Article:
A recent study by Econsultancy and Google Analytics indicates that a majority of marketers are still using last-click attribution to measure performance-oriented campaigns. But at the same time, marketers are realizing that it is ineffective at gauging the true influence campaigns have on the consumer's path to conversion. For online video campaigns, be it advertising, email, or on-site, last-click attribution suffers from similar inaccuracies.
To quote Morpheus, it seems that many marketers are still on the blue pill.
Marketers know something is wrong with last-click attribution, but they still view the world through this lens. And while ignorance is bliss for many in "The Matrix," for marketers, it can be a bane to budgets and returns. Because evaluating campaigns and understanding cross-campaign interactions are critical in assigning budget and planning the marketing mix, companies embracing video strategies employ a different approach.
Last-click attribution assigns the entire value of a conversion to the last campaign the consumer clicked prior to converting. Naturally, last-click attribution favors campaigns that influence the lower end of the funnel. In contrast, first-click attribution favors campaigns that influence earlier in the funnel. Both are simple to use, widely supported by analytics tools, and are still the most common attribution models used, as depicted in the below chart from the Econsultancy and Google Analytics study.
However, both models do not accurately capture the real influence a campaign has on a purchase. February 2012 data from Adobe shows that for search, there is a 38 percent increase in assigned revenue when moving from a last-click model to a first-click model. Similar results are shown for social, hinting that these channels are more influential in generating awareness than in triggering a buy decision. This example teaches us three important lessons:
- The choice of attribution model can change the perceived value of a campaign, and hence affect future budgets, affiliate payments, and the marketing mix.
- Attribution models place value on influence points in the funnel. Any model that puts all value on one point, as last-click and first-click do, will under-value other influences. Both last-click and first-click completely under-value marketing efforts that influence the middle of the funnel. In any case, research implies that models that assume a single touch-point influence are not great at estimating value.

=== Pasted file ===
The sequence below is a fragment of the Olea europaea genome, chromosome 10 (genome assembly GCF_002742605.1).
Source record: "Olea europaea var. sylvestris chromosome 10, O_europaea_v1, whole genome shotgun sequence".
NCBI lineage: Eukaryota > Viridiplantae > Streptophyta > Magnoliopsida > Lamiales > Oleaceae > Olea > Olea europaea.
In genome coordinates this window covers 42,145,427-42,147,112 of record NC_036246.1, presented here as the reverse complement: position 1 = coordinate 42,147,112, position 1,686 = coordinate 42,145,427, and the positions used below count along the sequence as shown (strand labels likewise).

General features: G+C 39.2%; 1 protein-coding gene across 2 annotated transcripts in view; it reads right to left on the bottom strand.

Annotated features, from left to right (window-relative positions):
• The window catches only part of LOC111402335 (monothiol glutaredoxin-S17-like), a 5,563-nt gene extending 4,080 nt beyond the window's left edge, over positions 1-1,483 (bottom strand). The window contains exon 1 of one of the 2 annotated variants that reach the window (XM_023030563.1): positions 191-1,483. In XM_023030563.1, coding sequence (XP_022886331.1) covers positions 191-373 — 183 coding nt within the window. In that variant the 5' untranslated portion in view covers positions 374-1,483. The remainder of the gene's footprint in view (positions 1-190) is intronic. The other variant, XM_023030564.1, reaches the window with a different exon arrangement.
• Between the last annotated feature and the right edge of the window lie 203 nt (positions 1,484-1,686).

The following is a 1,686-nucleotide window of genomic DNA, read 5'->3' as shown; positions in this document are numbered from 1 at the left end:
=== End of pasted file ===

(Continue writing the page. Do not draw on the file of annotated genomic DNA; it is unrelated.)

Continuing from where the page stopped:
- By comparing several models, we gain valuable insights into the type of influence each channel and campaign has on revenue.
The good news is that marketers today are more aware of the shortcomings of last-click and first-click attribution.
Modern attribution modeling tools allow marketers to explore and evaluate alternative value distribution rules such as linear, time decay, or fully customized approaches that take into account channel types, keywords, and interaction (check out Google's Attribution Playbook for more information on these models).
A strategy for video attribution offers new potential to execute performance-driven marketing -- in advertising, email communications, or on-site conversion optimization. This is a paradigm shift from traditional video marketing, which placed more focus on brand messaging than online, conversion-driven performance.
This shift means that online marketers need to adopt adequate performance metrics. Last-click attribution models used for video programs suffer from the same shortcomings described for other campaigns. Modern attribution modeling techniques and comparing between multiple models are effective ways to gain better insights into smarter digital advertising strategies.
For video, however, any click-based attribution model under-values the effect of merely viewing the video. Being a more personal, intimate medium that captures consumer attention and engagement for longer periods, video has more potential to influence a buy decision at distance, with or without a click.
Consider omni-channel strategies, where tactics contribute to online and offline impact. Video advertising measures incremental orders, but there's also brand impact that drives value beyond the 15 to 30 days after a viewer sees the ad.
Use control-group analysis with attribution
It is important to remember that attribution models assign value to campaigns based on the marketer's view of the weight of each point in the funnel. As such, it is subject to effects of intuition, politics, budgets, and corporate structure. But it is not a true, bias-proof measure of value.
To get a true value measurement for a campaign, enhance your toolbox by using a control-group methodology. Control-group analysis delivers a true measure of a campaign's effect, regardless of clicks, funnel position, or personal taste. Not every marketing channel supports this approach (e.g., organic search). However, many marketing channels do, and marketers would be wise to select technologies, vendors, and processes that enable it.
Use control-group analysis together with attribution modeling, not instead of it. Attribution models are still important for analyzing behavioral segments, optimizing the campaign via creative selection and smart targeting, and understanding cross-campaign interactions using control-group testing. However, using control-group testing can take much of the guesswork out of attribution modeling. If you employ both tools, you can use the results of control-group analysis to tune and validate your attribution models.
So, it's time to take the red pill and see how deep the rabbit hole goes. The result is flexible attribution modeling combined with control-group analysis for true, no-bias value measurement.
On Twitter? Follow iMedia Connection at @iMediaTweet.